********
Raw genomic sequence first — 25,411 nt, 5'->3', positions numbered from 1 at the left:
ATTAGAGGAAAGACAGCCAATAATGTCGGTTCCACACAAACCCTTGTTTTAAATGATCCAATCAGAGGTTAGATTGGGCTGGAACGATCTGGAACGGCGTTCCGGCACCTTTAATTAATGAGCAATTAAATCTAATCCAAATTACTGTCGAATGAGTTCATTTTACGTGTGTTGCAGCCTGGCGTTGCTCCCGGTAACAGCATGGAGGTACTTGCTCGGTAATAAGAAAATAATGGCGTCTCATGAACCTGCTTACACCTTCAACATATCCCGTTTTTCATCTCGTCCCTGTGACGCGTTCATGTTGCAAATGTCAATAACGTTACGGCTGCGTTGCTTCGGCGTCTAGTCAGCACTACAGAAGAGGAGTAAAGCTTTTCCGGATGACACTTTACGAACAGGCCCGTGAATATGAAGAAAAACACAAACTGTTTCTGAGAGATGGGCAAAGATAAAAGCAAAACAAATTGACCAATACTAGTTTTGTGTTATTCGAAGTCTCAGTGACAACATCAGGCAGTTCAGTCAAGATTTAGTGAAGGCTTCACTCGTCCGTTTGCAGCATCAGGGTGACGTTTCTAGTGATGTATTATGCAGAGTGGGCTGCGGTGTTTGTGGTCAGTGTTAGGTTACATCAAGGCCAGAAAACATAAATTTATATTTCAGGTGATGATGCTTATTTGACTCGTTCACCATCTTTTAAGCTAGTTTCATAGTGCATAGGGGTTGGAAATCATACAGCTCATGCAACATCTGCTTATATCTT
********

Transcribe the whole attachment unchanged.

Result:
Raw genomic sequence first — 25,411 nt, 5'->3', positions numbered from 1 at the left:
ATTAGAGGAAAGACAGCCAATAATGTCGGTTCCACACAAACCCTTGTTTTAAATGATCCAATCAGAGGTTAGATTGGGCTGGAACGATCTGGAACGGCGTTCCGGCACCTTTAATTAATGAGCAATTAAATCTAATCCAAATTACTGTCGAATGAGTTCATTTTACGTGTGTTGCAGCCTGGCGTTGCTCCCGGTAACAGCATGGAGGTACTTGCTCGGTAATAAGAAAATAATGGCGTCTCATGAACCTGCTTACACCTTCAACATATCCCGTTTTTCATCTCGTCCCTGTGACGCGTTCATGTTGCAAATGTCAATAACGTTACGGCTGCGTTGCTTCGGCGTCTAGTCAGCACTACAGAAGAGGAGTAAAGCTTTTCCGGATGACACTTTACGAACAGGCCCGTGAATATGAAGAAAAACACAAACTGTTTCTGAGAGATGGGCAAAGATAAAAGCAAAACAAATTGACCAATACTAGTTTTGTGTTATTCGAAGTCTCAGTGACAACATCAGGCAGTTCAGTCAAGATTTAGTGAAGGCTTCACTCGTCCGTTTGCAGCATCAGGGTGACGTTTCTAGTGATGTATTATGCAGAGTGGGCTGCGGTGTTTGTGGTCAGTGTTAGGTTACATCAAGGCCAGAAAACATAAATTTATATTTCAGGTGATGATGCTTATTTGACTCGTTCACCATCTTTTAAGCTAGTTTCATAGTGCATAGGGGTTGGAAATCATACAGCTCATGCAACATCTGCTTATATCTT